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Categories: bank fraud, plea withdrawal, right to counsel

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Thursday, June 30th, 2016

When Opinion Testimony Is Proper Lay Testimony

The Circuit issued no relevant published decisions today and only two short summary orders, one of which (marginally) bears wider interest. In United States v. Mobutu Thornhill, Docket No. 15-2147-cr, the Circuit (Jacobs, Calabresi, Raggi) affirmed Thornhill’s conviction, following a jury trial, for being a felon in possession of a firearm. The sole issue discussed in the summary order is Thornhill’s argument (not made below and thus reviewed here for plain error) that the trial court “improperly allowed a lay witness to offer expert testimony concerning the identification of the weapon[,] in violation of Rule 701 of the Federal Rules of Evidence.” Order at 1.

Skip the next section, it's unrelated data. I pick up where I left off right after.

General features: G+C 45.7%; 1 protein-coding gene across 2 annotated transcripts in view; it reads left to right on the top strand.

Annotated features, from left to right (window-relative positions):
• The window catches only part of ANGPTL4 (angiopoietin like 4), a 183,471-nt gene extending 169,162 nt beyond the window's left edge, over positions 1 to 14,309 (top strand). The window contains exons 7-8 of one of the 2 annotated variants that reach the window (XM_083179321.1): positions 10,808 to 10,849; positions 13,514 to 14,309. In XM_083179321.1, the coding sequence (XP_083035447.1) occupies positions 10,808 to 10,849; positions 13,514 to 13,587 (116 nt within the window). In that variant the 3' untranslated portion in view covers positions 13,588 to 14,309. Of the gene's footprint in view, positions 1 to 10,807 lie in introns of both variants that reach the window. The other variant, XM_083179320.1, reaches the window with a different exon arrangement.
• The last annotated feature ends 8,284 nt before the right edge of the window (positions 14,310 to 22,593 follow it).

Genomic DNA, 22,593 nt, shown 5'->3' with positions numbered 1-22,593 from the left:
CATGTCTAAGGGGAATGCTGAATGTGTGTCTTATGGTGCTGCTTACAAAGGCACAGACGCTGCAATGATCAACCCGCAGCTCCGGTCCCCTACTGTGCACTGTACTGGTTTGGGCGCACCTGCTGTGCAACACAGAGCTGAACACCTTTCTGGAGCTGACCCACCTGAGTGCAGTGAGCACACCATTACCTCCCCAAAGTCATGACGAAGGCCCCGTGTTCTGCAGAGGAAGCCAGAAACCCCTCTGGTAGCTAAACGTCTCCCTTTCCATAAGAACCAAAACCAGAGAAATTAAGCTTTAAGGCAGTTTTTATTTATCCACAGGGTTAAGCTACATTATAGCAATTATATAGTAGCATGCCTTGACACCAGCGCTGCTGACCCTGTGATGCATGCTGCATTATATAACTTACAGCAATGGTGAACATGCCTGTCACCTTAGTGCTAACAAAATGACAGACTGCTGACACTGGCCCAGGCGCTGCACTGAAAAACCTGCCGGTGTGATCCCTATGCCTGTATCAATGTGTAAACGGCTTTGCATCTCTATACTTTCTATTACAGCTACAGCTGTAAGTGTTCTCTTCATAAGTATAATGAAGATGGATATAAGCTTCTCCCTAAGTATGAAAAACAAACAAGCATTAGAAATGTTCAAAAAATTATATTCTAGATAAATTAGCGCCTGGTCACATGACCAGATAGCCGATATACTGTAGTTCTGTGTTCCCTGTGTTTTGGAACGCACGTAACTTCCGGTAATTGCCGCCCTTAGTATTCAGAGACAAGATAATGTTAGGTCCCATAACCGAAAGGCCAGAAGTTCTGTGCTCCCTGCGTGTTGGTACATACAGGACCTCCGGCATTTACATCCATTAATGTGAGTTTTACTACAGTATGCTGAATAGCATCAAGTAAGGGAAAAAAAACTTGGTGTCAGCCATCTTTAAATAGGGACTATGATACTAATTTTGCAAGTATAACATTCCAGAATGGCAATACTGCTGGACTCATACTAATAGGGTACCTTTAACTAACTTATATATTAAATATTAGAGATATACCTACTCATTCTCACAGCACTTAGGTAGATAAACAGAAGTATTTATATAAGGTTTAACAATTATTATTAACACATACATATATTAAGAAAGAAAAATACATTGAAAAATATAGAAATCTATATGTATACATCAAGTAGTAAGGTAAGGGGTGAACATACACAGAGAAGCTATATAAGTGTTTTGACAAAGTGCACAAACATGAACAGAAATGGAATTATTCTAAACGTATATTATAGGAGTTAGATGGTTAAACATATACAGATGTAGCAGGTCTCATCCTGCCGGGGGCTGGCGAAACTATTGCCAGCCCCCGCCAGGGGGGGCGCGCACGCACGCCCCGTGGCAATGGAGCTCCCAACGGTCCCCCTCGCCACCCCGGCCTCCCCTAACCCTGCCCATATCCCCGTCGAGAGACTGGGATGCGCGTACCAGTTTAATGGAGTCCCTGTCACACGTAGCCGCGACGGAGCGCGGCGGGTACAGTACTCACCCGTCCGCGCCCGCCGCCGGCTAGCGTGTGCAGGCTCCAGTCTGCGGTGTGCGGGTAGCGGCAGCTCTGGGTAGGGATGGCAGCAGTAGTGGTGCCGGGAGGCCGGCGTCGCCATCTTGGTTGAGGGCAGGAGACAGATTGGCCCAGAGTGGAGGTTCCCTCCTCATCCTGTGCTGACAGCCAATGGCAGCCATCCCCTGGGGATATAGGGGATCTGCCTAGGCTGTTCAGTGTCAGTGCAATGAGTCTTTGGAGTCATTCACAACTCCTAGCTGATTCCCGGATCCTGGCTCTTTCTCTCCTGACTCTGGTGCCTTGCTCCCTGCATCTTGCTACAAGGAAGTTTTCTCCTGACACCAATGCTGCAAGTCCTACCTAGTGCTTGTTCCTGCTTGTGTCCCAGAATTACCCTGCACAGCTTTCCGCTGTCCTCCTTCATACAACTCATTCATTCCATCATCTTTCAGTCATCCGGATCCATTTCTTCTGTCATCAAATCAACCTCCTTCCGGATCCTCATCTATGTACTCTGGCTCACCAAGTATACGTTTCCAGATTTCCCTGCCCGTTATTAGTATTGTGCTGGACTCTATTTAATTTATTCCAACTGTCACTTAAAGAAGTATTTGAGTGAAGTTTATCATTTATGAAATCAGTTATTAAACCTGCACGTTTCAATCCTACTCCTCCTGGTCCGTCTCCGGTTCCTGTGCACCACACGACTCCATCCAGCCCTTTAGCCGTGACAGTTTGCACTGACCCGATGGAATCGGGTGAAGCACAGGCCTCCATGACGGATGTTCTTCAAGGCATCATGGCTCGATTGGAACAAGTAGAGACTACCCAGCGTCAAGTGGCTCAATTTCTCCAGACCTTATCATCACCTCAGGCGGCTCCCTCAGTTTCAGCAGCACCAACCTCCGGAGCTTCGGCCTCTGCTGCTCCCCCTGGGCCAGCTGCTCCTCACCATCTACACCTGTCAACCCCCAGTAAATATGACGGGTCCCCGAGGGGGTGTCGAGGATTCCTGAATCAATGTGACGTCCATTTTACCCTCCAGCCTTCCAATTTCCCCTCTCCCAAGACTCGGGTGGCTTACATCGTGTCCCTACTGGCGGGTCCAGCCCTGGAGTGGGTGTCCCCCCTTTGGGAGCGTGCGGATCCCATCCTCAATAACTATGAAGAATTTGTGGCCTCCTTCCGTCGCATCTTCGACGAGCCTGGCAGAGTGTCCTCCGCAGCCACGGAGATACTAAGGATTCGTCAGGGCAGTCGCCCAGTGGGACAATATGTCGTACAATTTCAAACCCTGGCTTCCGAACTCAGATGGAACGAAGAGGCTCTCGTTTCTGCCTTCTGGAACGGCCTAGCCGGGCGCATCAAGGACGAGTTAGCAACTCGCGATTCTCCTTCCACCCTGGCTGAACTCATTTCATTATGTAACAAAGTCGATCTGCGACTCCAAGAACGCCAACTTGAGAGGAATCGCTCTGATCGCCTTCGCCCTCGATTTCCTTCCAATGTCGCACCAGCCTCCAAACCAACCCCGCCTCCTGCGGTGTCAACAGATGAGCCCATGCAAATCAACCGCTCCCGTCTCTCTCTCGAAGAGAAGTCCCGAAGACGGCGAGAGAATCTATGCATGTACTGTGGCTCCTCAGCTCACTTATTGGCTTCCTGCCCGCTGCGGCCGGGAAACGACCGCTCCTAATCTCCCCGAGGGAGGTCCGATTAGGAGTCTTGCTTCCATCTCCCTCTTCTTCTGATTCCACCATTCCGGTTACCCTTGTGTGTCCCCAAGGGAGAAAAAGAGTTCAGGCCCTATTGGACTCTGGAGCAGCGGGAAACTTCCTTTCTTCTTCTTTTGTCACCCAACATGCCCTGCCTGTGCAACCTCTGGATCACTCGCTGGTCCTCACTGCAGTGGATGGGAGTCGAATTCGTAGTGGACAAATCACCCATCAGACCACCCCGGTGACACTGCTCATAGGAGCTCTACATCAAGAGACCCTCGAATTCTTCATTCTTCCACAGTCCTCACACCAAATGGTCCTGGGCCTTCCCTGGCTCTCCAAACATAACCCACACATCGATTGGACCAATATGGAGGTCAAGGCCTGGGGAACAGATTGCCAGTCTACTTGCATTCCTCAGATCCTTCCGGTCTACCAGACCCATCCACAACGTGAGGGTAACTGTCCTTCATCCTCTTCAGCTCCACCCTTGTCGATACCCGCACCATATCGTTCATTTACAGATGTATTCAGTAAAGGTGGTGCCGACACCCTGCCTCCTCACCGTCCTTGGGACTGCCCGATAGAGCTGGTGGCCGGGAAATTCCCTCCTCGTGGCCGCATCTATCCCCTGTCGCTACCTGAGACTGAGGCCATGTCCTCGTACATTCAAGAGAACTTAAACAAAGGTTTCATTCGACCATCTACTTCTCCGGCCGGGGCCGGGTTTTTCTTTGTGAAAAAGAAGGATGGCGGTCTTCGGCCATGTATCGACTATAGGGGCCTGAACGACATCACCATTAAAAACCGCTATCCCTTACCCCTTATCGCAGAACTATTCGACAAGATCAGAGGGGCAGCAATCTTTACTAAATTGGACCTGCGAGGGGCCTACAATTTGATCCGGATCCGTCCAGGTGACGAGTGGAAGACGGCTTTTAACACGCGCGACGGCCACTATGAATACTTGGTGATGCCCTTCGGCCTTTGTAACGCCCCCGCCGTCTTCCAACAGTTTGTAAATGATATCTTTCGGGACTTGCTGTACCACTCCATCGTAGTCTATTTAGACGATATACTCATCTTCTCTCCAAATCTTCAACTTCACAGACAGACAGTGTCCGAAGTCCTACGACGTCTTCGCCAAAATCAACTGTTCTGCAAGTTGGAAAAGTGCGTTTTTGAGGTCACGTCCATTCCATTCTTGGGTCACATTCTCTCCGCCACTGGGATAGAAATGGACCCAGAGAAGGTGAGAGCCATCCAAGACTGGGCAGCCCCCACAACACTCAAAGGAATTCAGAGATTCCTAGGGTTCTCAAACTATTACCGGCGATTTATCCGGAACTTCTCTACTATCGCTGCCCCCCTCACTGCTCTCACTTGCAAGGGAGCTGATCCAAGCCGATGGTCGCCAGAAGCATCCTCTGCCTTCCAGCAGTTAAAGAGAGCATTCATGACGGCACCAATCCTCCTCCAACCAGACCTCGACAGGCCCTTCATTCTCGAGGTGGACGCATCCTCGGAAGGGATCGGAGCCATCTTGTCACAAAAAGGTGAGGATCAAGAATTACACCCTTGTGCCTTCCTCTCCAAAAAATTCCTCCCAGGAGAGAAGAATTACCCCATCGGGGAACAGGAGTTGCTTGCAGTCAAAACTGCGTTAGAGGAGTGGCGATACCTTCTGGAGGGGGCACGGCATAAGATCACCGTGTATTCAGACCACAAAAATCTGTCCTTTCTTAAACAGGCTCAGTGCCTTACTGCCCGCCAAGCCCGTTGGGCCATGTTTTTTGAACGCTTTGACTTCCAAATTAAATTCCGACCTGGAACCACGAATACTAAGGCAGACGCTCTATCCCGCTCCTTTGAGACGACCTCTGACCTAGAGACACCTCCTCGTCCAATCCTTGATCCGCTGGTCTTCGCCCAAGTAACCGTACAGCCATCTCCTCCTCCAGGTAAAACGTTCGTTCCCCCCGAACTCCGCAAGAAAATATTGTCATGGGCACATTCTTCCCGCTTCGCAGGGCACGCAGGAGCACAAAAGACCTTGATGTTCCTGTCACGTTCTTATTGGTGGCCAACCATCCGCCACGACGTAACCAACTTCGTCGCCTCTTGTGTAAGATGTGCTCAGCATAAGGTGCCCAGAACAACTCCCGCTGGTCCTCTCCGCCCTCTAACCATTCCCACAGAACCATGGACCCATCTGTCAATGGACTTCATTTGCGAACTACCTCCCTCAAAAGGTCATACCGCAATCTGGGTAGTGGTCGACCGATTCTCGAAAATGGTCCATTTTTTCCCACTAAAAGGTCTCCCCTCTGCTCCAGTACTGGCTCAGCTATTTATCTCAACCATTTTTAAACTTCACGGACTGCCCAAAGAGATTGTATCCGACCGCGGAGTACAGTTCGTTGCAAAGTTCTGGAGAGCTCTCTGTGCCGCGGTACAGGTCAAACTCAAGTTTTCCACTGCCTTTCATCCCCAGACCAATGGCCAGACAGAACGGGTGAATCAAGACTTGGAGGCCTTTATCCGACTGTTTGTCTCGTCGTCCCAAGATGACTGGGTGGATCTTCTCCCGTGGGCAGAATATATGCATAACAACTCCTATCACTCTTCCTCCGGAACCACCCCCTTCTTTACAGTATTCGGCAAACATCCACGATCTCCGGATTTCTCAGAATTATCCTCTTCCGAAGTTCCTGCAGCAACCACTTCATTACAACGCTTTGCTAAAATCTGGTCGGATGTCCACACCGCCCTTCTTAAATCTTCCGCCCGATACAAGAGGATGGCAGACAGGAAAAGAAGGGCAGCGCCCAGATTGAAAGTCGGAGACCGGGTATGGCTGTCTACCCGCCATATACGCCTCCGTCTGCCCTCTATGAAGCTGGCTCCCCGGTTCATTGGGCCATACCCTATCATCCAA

The challenged testimony was by a lay eyewitness who told the jury that “he saw the defendant with what appeared to him to be a ‘[.]22 long rifle target pistol.’” (NB: The Internet informs that this is a target pistol that uses a …

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Categories: Rule 701

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Thursday, June 2nd, 2016

Defendant Not Eligible for Second § 3852(c)(2) Reduction when New Amendment Does Not Lower the Sentencing Range Determined by Prior Amendment

In United States v. Leroy Derry, Docket No. 15-1829-cr, which was issued yesterday but amended today, the Circuit (by Judge Parker, joined by Judges Pooler and Livingston) ruled as a matter of statutory interpretation that Derry was ineligible for a second sentence reduction under 18 U.S.C. § 3582(c)(2) because the new 2015 amendment (under which he was seeking the second reduction) did not lower the range determined by a prior Guideline amendment in 2011, under which Derry received a lower sentence (though not to the bottom of the amended range), even if this range was lower than the range employed at the original sentencing in 1999.

Here are the essential facts. Derry was convicted in 1998 of multiple offenses, including drug trafficking (crack), racketeering, and murder. When calculating the applicable sentencing range, the Probation Office determined that there were at least three “groups.” The group including the drug trafficking …